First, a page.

The F-4 Phantom II’s fuel flow controller had NEVER malfunctioned. It wasn’t listed in the book of emergency procedures, the flight manual, or anywhere.
First flown in May 1958 and originally developed for US Navy fleet defense, the McDonnell two-place, twinjet, all-weather F-4 Phantom II, with top speeds more than twice that of sound, entered service in 1961 and was one of the most versatile fighters ever built.
It served in the first line of more Western air forces than any other jet. The F-4 was also the primary fighter-bomber aircraft in the US Air Force (USAF) throughout the 1960s and 1970s and in the “Wild Weasel” anti-aircraft missile suppression mission continued to serve until the mid-1990s.
‘The F-4 Phantom’s fuel flow controller had NEVER malfunctioned. It wasn’t listed in the book of emergency procedures, the flight manual, or anywhere,’ Charlie Noak, former F-4 Phantom II pilot with the US Air Force, recalls on Quora.
‘Hot August day, 1987. As number three in a flight, I was at full power to join up, coming closer, I started to pull the power back. Then, the full flow control failed to the free flow condition. Before I could pull the right throttle back to shut off the engine, The exhaust gas temperature had climbed above 1,570 degrees, the engine was spinning at 114%. Total time for the right engine to explode was less than three seconds. Huge fireballs out the front and back. Cut through the engine casing, and cut a hydraulic line. Now I had a recognizable emergency; engine out with loss of utility hydraulic system failure coming on steadily. Never turn into a bad engine. I was able to maneuver back to the runway, staying away from all habitations and head down final. The hydraulic system completely failed on short, too low to bail out. I landed, straight, fortunately. No drag chute deployment, no brakes, no steering, etc. Fortunately the runway was 8,000′ long, uphill, and directly into the wind. After the explosion, there was no fire, that was blown out.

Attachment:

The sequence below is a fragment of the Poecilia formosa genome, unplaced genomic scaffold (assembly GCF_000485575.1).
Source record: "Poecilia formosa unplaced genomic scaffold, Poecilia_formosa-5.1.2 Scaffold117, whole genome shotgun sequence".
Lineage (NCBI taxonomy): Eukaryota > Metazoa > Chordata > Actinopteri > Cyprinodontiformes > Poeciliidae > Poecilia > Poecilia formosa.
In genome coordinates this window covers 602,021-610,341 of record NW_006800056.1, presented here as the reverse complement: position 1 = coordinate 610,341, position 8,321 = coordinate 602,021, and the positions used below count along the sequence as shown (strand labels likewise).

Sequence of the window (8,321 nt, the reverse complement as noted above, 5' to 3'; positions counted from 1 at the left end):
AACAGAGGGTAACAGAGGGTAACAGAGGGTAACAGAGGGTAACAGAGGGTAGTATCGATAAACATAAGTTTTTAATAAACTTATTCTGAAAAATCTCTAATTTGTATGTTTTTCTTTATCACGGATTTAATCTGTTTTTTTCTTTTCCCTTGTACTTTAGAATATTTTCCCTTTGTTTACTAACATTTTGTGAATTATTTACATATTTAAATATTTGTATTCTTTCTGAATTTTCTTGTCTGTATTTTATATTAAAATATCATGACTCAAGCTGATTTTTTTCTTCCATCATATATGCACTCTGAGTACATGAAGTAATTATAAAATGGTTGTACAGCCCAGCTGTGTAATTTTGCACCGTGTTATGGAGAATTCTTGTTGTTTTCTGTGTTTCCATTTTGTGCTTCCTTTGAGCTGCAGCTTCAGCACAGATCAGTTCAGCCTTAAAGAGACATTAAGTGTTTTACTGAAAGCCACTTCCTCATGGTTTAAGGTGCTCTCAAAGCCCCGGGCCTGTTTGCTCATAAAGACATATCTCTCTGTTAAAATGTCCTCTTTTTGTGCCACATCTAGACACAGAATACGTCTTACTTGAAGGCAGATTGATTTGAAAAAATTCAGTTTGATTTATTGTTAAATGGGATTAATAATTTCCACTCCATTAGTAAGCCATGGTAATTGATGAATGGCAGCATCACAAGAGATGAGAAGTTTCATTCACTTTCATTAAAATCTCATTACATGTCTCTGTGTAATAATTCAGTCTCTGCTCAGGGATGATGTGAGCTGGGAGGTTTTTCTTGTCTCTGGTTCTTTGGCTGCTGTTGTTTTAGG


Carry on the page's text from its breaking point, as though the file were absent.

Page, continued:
‘We came to a stop just even with the de-arm area, The fire truck gave us a nice foamy shower, then towed us clear of the runway. Once the canopies had been manually opened, I dropped my oxygen mask. The humid smell of growing corn had never smelled so sweet.’
‘Earlier, I had given my encouragement for my Weapons Systems Officer (WSO) to eject.
‘“What are you going to do, Charlie.”
‘“I have to go land this piece of s**t so we can figure what went wrong, and possibly fix the fleet.”
‘“Okay, I’ll do that too.”
‘Oh dear God look after this naive fool, he has a good heart.
‘“(Are) you coming?”
‘“Oh, I’ll be along in a few minutes, give me time to pull the seat cushion out of my a*s.”’
Photo credit: U.S. Air Force / NARA